According to the Washington County Historical Society, “many of Susan’s feelings about women’s rights were formed right here. It was here at the one-room schoolhouse in Battenville that she was told girls do not need to know how to do long division. It was also here that she drew straws with one of her sisters to take the place of one of the girls in the mill when she was ill. 

Susan won and worked for two weeks. She learned from her fellow workers that they turned their pay over to their husbands, fathers, and even their brothers. They were not allowed to keep the money for themselves. Susan’s father paid her and she spent the money as she wished. She even purchased a set of blue teacups for her mother.”

In 1851, Anthony attended an anti-slavery meeting in Seneca Falls where she met Elizabeth Cady Stanton by chance on the street, starting their historic friendship. The two worked tirelessly on the cause, Stanton as the thinker and writer and Anthony as the force, appearing before every Congress between 1869 and 1906 on behalf of women’s suffrage.

In November 1872, Susan B. Anthony and her sisters would succeed in casting their votes in an election in Rochester, only to be arrested two weeks later. The Anthony women returned to their childhood home county regularly.

The Easton Political Equality Club (PEC) was formed in 1891, with the encouragement of Mary S. Anthony, now Secretary of the State Woman’s Suffrage Association and sister of Susan. The sisters used their local connections to work with the women in the PEC and the local Grange to gain support for equal rights.

Susan B. Anthony did not live to see American women gain the right to vote, and died in 1906 at the age of 86. Yet, she believed in the cause until the end, as her final public utterance was, “Failure is impossible.” By this time, however, women did have full suffrage in Wyoming, Utah, Colorado, and Idaho. The fight in New York continued.

Bessie Taylor – Suffragettes Parade Washington, D.C. 1917. Photo courtesy of Washington County Historical Society.

Some of the other Washington County women involved in the suffrage movement included Chloe Sisson (Easton), Lucy Allen (Easton), Emma Woodward Hays (Hebron), Betty Wakeman Mitchell (Fort Edward), Anna Lewis MacArthur (Granville), and Bessie Taylor (Granville) pictured here courtesy of the Washington County Historical Society.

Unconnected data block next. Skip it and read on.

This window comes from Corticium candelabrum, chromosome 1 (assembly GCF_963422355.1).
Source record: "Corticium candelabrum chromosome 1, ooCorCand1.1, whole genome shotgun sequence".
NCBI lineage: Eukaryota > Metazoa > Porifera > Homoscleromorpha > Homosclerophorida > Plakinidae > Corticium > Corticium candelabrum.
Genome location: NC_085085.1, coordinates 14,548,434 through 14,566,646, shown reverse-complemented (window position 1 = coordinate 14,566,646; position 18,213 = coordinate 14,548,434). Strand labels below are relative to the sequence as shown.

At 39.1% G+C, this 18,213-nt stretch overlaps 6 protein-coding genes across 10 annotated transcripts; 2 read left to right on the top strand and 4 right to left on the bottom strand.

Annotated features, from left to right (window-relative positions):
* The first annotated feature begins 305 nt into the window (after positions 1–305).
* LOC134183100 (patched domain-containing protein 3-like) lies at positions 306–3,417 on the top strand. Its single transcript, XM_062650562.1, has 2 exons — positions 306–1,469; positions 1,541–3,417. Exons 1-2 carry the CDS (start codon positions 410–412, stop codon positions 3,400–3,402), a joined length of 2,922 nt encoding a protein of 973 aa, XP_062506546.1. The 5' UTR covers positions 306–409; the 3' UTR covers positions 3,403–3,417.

In nearly every town in Washington County, political clubs and community organizations were founded to advocate for women’s right to vote. Many local men, too, fought alongside women of the area, locally and in Congress. Erskine C. Rogers Sr., chairman of the men’s committee, Hudson Falls, said “It can be recorded that the men in Washington County declare their fairness to women, another proud fact in history.” 

The grassroots efforts – delivering flyers, hosting luncheons and meetings, bringing in national movement leaders – paid off in 1917 when New York granted women the right to vote.

On November 7, 1918, when women would vote for the first time, the Hudson Falls Herald noted, “Women in this state last Tuesday exercised for the first time the voting privilege in equality with men. They responded to the new call in good spirit – thoughtfully and seriously. If the “home” suffered – the signs of the suffering have not yet appeared. If women lost anything of her womanly graces – the loss has yet to be observed. Quite the contrary – we believe the great day of citizenship became enriched by their participation.”

The 19th Amendment to the U.S. Constitution was ratified a few years later, in 1920, seventy-two years after the Seneca Falls convention.

Explore the full timeline of the U.S. Women’s Suffrage Movement.

 

Special thank you to the Washington County Historical Society for their help in researching this post. There is plenty more women’s suffrage history to discover in Washington County. Pay us a visit!